Visual impairment, sometimes called low vision can be defined as a condition which cannot be corrected and made ‘normal’ by using spectacles. Refractive errors can usually be fully corrected.
A person visually impaired can be Sight Impaired (partially sighted) or Severely Sight Impaired (blind).
Most visually impaired people have some sight.
Severe visual impairment in children is rare.
Two people with the same level of sight may function in different ways. One learner may be keen to use her or his vision and display good skills where as another may not.
Visual impairment can mean for example,
A severe visual impairment cannot be seen in isolation from the emotional, social and psychological impact it has upon the individual and family as a whole.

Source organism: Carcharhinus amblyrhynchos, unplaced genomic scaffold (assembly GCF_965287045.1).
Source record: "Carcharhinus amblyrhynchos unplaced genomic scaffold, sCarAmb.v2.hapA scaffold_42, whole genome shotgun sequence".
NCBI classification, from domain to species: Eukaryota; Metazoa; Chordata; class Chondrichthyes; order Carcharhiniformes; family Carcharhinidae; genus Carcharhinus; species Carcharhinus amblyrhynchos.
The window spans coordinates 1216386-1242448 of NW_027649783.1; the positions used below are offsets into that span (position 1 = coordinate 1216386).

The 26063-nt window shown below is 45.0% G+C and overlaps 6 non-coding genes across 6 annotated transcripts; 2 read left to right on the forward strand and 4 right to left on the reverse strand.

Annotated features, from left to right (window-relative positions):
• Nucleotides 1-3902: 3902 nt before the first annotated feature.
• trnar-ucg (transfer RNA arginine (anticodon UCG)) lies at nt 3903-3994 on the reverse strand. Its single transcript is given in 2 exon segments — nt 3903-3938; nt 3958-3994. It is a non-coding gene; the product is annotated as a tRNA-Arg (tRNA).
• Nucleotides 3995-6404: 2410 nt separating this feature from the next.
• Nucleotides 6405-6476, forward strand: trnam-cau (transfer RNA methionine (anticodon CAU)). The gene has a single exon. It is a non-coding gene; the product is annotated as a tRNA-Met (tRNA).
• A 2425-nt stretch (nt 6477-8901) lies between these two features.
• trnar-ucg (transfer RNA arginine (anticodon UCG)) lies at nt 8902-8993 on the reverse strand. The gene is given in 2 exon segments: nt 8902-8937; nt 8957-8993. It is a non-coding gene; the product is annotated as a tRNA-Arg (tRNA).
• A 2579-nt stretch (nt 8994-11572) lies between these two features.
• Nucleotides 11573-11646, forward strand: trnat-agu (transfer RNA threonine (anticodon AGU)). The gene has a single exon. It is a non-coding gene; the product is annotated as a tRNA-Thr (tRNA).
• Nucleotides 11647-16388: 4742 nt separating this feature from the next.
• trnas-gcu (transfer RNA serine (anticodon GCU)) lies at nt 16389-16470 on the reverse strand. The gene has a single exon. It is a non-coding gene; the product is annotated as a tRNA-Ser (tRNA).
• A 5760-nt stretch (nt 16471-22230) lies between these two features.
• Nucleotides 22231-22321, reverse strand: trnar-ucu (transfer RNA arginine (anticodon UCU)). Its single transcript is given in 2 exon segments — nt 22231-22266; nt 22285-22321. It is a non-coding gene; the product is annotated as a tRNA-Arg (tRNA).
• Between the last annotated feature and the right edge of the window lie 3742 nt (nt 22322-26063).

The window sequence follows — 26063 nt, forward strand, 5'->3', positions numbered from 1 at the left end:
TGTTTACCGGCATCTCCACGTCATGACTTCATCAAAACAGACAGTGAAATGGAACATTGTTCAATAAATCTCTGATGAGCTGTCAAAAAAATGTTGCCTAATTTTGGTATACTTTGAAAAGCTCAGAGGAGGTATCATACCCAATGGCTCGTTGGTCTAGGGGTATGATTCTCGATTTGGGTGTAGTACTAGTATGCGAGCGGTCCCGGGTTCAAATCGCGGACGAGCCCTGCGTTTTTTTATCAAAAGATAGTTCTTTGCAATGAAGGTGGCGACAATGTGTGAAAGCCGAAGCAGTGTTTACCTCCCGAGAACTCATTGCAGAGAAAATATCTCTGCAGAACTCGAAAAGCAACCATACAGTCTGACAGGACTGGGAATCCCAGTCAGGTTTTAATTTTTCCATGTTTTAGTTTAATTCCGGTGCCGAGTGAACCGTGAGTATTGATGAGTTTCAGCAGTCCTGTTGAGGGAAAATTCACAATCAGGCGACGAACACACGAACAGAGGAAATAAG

Eye defects must be considered within the whole context of visual functioning and its impact upon the process of learning.
Visual functioning is primarily developmental. The more visual experience the learner has the more the pathways to the brain are stimulated and the greater the accumulation of a variety of visual images and memories. Vision can therefore be improved with visual training when a greater number of images is placed in the memory.